The Disney Raven-Symoné/Martin Lawrence comedy College Road Trip made almost $45-million dollars at the box office during its release. While I know that this number shouldn't sicken me (the film stars a Disney Channel Favorite and was marketed directly to the pint-sized viewers who watch the Cable network religiously) for some reason it does all the same, the fact the Mouse House was able to bamboozle so many into believing this could be even remotely decent is depressingly incomprehensible.
The simple fact is that I am not this picture's audience. Neither are parents. Nor are older siblings or pre-teen brothers and sisters. We will sit watching it as if stuck in purgatory, damned to 80-plus minutes of tired comedic shenanigans and decibel-screeching tomfoolery the likes of which are almost too horrific to even imagine.
Don't get me wrong. I'm not a total idiot. The target audience of pre-teens and tweens is going to eat this up. They will laugh when the chess-playing pig destroys some random woman's lavish wedding, they will giggle when a giant police SUV goes crashing down a country hillside, they will shriek in hysterics when their girl Raven and her equally cartoon-faced costar Lawrence catapult themselves out the back of an airplane. They will love just about every godforsaken minute, my unending pain at having to endure it with them completely invisible to their own giddily clueless euphoria.
Considering my disdain, Disney's Blu-ray release of the film skews shockingly more towards teens and adults than it does towards the target audience. Not that I took the time to go that deeply into them. I barely was able to watch the picture for a second time, so the thought of having to endure an audio commentary with director Roger Kumble (who, once upon a time, made a very good movie called Cruel Intentions before crafting dreck like this) and star Symoné wasn't exactly high on my list of priorities. (There is also a second commentary with writers Emi Mochizuki and Carrie Evans, and I admit I wasn't about to go there, either.)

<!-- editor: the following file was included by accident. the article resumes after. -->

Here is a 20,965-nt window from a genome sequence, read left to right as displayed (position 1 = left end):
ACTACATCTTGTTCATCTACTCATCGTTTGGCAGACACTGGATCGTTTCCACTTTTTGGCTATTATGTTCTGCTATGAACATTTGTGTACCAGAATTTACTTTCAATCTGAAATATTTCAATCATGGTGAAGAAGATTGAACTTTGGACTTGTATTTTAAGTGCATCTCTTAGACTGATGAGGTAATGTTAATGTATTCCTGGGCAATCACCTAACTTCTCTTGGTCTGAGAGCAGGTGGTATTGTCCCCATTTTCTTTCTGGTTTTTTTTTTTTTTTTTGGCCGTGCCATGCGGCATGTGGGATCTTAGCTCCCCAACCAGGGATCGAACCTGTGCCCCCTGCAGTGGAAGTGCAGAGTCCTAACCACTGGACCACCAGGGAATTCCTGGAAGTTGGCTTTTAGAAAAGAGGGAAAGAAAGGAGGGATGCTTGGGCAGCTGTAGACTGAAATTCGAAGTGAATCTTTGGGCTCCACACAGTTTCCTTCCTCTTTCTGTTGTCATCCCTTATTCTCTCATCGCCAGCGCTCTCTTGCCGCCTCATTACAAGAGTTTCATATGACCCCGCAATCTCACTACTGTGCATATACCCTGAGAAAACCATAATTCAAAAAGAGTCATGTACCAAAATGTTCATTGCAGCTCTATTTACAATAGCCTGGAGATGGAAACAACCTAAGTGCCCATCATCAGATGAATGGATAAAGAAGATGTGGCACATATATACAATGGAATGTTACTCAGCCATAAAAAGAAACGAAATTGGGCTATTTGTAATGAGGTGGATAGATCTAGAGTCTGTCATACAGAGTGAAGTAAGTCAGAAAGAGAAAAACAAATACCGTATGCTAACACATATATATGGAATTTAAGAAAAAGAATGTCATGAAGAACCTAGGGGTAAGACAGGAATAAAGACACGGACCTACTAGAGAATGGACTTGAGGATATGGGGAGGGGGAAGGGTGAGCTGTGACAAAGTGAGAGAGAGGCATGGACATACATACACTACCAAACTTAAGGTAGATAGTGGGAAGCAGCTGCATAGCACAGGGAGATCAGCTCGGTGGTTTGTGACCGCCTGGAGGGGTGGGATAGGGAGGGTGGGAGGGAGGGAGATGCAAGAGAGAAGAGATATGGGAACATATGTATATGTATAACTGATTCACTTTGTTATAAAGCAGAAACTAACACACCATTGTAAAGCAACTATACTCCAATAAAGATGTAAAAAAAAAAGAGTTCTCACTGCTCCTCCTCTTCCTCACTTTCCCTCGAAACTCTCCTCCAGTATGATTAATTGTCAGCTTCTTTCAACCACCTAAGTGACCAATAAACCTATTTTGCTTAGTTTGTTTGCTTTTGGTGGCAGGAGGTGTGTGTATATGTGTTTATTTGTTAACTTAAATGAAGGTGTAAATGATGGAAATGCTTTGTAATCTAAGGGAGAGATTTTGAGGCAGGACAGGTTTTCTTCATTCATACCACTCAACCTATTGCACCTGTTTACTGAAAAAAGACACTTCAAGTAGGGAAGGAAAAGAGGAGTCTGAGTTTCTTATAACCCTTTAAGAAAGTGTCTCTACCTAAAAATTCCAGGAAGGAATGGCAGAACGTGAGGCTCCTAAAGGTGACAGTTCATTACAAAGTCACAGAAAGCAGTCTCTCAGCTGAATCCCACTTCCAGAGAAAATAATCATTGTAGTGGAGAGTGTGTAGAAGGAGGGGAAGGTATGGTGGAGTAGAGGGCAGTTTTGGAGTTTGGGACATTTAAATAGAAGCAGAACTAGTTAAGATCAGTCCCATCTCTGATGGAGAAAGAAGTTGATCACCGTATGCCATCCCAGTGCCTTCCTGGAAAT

I did watch Raven's Video Diary featurette (not impressed), the Alternate Opening (indifferent), Alternate Endings (one of them is not half-bad), the Gag Reel (funnier than the movie, not that this is saying much), the "Double Dutch Bus" music video (excruciating) and the featurette behind the video's creation (nearly as bad). None of these are exactly kid-friendly (save the music video), and the chances of anyone being remotely interested in any of them rest somewhere between the proverbial slim and none.
Look, I realize a movie like College Road Trip isn't rocket science, but does it really have to play to such a dimwittedly low level that non-kid audiences are going to be in pain watching it? Other recent DVD releases like The Spiderwick Chronicles and Penelope certainly prove otherwise and yet Disney, the supposed purveyor of all that is supposedly good and wholesome in the world of family viewing, can't seem to do the same. Consider yourself warned.